by Joel Porter and Daisha Williams
Last week CleanAIRE NC and SELC reached a settlement agreement with Align RNG and the NC Department of Environmental Quality (DEQ) that will improve community health protections at a proposed biogas plant in Sampson County. Align RNG has agreed to set new limits on air pollution coming from the plant. Align will also be required to monitor for (and publicly report) methane leaks going forward.
Read the full press release here. Below is a Q&A with CleanAIRE NC’s Policy Manager, Joel Porter, and Environmental Justice Program Manager, Daisha Williams.
Q: What is biogas?
Joel: Don’t let the industry greenwashing fool you – ‘biogas’ is pretty gross. It’s a method of capturing harmful gases from untreated livestock feces and waste and turning it into fuel by covering otherwise open waste pits. The industry likes to call this clean energy, but the reality is biogas doesn’t solve any of the underlying problems created by corporate animal feeding operations and can actually make those issues worse. Ammonia, animal waste, and other pollutants still seep into the air and water from hog operations, jeopardizing the health of the communities and people living around them. Corporate animal feeding operations also continue to spray waste onto open fields as a crop fertilizer.
Both of these practices continue to leach pollutants into the air and water, endangering the environment, climate, community and farmer health, and create a host of other problems.
Q: Why is this settlement such a big deal?
Daisha: While this won’t solve all of the problems with concentrated animal feeding operations, it is a huge victory for health and justice in eastern North Carolina. Align RNG has agreed to community safeguards that strengthen limits on the plant where the biogas will be processed. Align will have to turn over its emissions monitoring data from the plant to DAQ and CleanAIRE NC, so the public can verify compliance. Transparency is the best disinfectant.
Q: What does this outcome mean for the communities and people living around the biogas plant?
Daisha: Nobody deserves to live with pig feces in their air and water. The clustering of North Carolina’s CAFOs in low-income, minority communities, as well as the health impacts that accompany them, has raised some serious concerns of environmental injustice. Limiting the continued harm on these vulnerable communities is a great stride towards equity to reduce the risk of harmful pollution from these facilities. This settlement limits harmful sulfur dioxide and hydrogen sulfide emissions, two dangerous pollutants that can cause damage to individuals’ respiratory systems; environmentally, these pollutants can damage plant and crop growth and contribute to haze.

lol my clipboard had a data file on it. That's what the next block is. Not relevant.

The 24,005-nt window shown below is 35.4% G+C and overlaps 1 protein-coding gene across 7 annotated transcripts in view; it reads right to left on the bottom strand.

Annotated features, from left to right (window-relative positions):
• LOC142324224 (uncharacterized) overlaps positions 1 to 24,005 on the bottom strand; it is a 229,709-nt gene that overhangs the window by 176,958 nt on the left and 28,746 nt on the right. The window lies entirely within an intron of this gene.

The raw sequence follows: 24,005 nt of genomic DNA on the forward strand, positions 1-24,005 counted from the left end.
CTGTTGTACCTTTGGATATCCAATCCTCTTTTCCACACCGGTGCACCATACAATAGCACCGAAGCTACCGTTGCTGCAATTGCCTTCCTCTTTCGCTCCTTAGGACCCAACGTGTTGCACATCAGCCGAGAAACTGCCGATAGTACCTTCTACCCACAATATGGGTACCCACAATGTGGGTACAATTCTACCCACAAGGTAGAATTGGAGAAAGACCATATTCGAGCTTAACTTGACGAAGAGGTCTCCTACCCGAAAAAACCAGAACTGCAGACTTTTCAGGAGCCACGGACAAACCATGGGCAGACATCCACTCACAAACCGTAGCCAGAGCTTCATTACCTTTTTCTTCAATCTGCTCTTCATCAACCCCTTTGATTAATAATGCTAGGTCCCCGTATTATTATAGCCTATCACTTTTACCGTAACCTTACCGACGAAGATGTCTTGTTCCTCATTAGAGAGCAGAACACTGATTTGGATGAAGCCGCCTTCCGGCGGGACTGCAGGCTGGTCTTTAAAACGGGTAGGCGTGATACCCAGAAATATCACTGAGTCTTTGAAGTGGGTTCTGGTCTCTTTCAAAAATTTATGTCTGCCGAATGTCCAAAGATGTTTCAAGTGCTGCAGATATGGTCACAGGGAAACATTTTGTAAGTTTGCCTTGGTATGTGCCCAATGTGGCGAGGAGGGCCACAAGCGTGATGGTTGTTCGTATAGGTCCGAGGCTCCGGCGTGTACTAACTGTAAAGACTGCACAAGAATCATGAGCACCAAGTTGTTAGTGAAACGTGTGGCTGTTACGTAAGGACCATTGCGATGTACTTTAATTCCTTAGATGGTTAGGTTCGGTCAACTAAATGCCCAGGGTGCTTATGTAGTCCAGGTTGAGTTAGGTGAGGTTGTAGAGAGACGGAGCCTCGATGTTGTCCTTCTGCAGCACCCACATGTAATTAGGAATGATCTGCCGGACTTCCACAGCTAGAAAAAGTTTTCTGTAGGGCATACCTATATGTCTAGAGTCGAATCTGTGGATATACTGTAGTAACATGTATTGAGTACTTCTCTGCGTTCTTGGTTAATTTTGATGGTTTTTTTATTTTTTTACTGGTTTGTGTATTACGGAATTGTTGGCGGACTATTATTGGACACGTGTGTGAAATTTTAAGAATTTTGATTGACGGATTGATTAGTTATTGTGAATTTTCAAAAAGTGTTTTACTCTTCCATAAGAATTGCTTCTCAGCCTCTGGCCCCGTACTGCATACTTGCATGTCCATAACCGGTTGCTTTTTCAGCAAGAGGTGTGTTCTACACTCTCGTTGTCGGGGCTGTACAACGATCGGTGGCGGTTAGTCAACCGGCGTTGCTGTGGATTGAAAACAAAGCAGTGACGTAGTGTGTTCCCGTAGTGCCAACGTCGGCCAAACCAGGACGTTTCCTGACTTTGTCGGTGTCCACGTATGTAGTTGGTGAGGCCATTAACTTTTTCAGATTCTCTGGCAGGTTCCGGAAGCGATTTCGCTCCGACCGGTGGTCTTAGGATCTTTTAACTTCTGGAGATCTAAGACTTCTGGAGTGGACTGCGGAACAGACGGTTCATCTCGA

And with the increased transparency required by this settlement, nearby families will be in a better place to protect themselves and their community.
Q: And what about climate emissions?
Joel: Again, biogas is not clean energy. In fact, the anaerobic digesters used in this process actually maximize methane production, a dangerous greenhouse gas that’s 100 times as potent as carbon dioxide. This creates risks for leakage throughout these systems, adding fuel to the fire of the climate crisis. The fuel is then burned at the end-source (either to generate electricity, or used for residential purposes such as gas-log fireplaces, on your stovetop, or to heat water tanks) which emits carbon dioxide.
Our settlement requires the company to monitor the hog operations connecting to this plant for methane leaks and make those reports public. There currently is not a Federal, state, or local requirement for this kind of monitoring or reporting to happen, so this is a big and important win for North Carolina. We hope industry (state, or federal government) will see the value in protecting the environment with these kinds of projects and will continue to go further to ensure their infrastructure is safe, secure, and sustainable.
Q: Where does this go from here?
Joel: There’s much more North Carolina can do to address the threat of untreated hog waste pollution, but this week’s settlement is a major victory for community health.
Ultimately, we need corporate animal operations to use the best technologies available to protect the environment. Companies can also work with stakeholders like us to replicate and strengthen this agreement we’ve reached here and turn their greenwashing into truly green solutions.